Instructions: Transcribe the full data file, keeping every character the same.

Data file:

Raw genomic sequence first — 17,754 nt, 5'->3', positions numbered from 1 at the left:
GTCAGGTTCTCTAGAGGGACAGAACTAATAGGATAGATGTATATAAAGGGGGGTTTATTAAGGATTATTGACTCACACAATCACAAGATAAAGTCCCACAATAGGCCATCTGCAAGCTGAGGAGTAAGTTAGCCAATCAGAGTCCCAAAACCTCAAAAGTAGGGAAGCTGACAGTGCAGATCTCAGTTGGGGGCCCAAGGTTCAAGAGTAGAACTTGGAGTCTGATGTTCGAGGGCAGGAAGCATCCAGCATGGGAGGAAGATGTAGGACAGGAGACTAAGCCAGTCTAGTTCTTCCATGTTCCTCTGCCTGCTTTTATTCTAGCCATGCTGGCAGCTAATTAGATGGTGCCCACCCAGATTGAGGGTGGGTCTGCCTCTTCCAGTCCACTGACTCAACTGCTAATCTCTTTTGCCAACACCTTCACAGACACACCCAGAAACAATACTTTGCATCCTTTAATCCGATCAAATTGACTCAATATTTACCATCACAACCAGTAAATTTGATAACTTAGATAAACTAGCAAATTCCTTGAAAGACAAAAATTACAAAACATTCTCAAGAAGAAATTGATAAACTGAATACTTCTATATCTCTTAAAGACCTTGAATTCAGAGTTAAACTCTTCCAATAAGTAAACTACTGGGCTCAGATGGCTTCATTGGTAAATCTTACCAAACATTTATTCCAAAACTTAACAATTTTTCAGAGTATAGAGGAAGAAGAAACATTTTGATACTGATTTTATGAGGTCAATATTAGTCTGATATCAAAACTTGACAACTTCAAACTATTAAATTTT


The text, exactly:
Raw genomic sequence first — 17,754 nt, 5'->3', positions numbered from 1 at the left:
GTCAGGTTCTCTAGAGGGACAGAACTAATAGGATAGATGTATATAAAGGGGGGTTTATTAAGGATTATTGACTCACACAATCACAAGATAAAGTCCCACAATAGGCCATCTGCAAGCTGAGGAGTAAGTTAGCCAATCAGAGTCCCAAAACCTCAAAAGTAGGGAAGCTGACAGTGCAGATCTCAGTTGGGGGCCCAAGGTTCAAGAGTAGAACTTGGAGTCTGATGTTCGAGGGCAGGAAGCATCCAGCATGGGAGGAAGATGTAGGACAGGAGACTAAGCCAGTCTAGTTCTTCCATGTTCCTCTGCCTGCTTTTATTCTAGCCATGCTGGCAGCTAATTAGATGGTGCCCACCCAGATTGAGGGTGGGTCTGCCTCTTCCAGTCCACTGACTCAACTGCTAATCTCTTTTGCCAACACCTTCACAGACACACCCAGAAACAATACTTTGCATCCTTTAATCCGATCAAATTGACTCAATATTTACCATCACAACCAGTAAATTTGATAACTTAGATAAACTAGCAAATTCCTTGAAAGACAAAAATTACAAAACATTCTCAAGAAGAAATTGATAAACTGAATACTTCTATATCTCTTAAAGACCTTGAATTCAGAGTTAAACTCTTCCAATAAGTAAACTACTGGGCTCAGATGGCTTCATTGGTAAATCTTACCAAACATTTATTCCAAAACTTAACAATTTTTCAGAGTATAGAGGAAGAAGAAACATTTTGATACTGATTTTATGAGGTCAATATTAGTCTGATATCAAAACTTGACAACTTCAAACTATTAAATTTT